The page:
Dr. Kohl: Tim's Triple Play
7/29/2019
Dr. Dave Kohl
grain falling into a container

Dave Kohl

I’ve been busy over the past four months teaching at agricultural lending schools and at graduate schools of banking. One of the blessings of these educational venues is co-teaching with other academics, agricultural lenders and banking practitioners.

Tim, one of my fellow instructors during a recent banking school, explained to the class how he was working with his customers experiencing financial stress, particularly in the agriculture industry. He has tracked four customers over four years. Two of these customers are still struggling and seeking additional debt refinances and restructures. The other two producers are further ahead financially than when the initial financial stress impacted their business. What was the secret sauce? I have named the strategy “Tim’s triple play.”

First, the focus for these producers was on cost management. Successful producers work line by line to cut the right costs without hindering margins. Tim also indicated that trend analysis was invaluable. These operations benchmark their farms to themselves using up to five years of data for trend analysis. Cost of production metrics were developed for each enterprise and closely monitored. In one case, marginal rented farm ground was eliminated from the program. In another situation, the family living budget was reduced by over $20,000 annually by monitoring expenses using a computer-based record-keeping system.

The second part of Tim’s triple play is planning, executing and monitoring a sound marketing and risk management program. One farm used a marketing advising service that, along with analyzing the cost of production metrics, improved performance by 9 cents per bushel on grain and 4 cents a pound on livestock after the cost of the service. Another farm enrolled in and completed a marketing and risk management program. Along with the instructor’s input, the marketing plan has been successful and yielded 12 cents per bushel on marketed grain. One will notice that small, incremental changes can add up for today's larger businesses.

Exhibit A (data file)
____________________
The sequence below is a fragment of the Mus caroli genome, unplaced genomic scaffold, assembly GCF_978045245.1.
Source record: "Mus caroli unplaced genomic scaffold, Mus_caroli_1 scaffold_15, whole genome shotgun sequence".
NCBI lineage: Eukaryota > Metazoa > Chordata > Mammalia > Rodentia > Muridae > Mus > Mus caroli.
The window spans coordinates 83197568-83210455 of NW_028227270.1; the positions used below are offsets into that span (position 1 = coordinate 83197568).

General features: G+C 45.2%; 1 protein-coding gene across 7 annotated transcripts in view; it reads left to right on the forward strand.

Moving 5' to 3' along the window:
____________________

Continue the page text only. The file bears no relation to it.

The final leg of Tim’s triple play is evaluating asset use and conducting an inventory of assets. Both farms found “lazy” assets in the form of marginal land and equipment. The sale of assets after tax considerations allowed both businesses to build financial liquidity. Increased financial liquidity provided these farms with flexibility in their marketing programs and allowed them to purchase inputs on a timely basis at reduced costs. In one situation, the “lazy” asset reduction was in the form of family members who were not pulling their weight, despite favorable compensation. Initially, tension was high with other family members over the decision. However, after the individual lost a job with another business, the strategy was vindicated.

My hope is that this article and Tim’s triple play will stimulate some discussions in your business.  

Dr. Kohl is Professor Emeritus of Agricultural Finance and Small Business Management and Entrepreneurship in the Department of Agricultural and Applied Economics at Virginia Polytechnic Institute and State University. Dr. Kohl has traveled over 8 million miles throughout his professional career and has conducted more than 6,000 workshops and seminars for agricultural groups such as bankers, Farm Credit, FSA, and regulators, as well as producer and agribusiness groups. He has published four books and over 1,300 articles on financial and business-related topics in journals, extension, and other popular publications.



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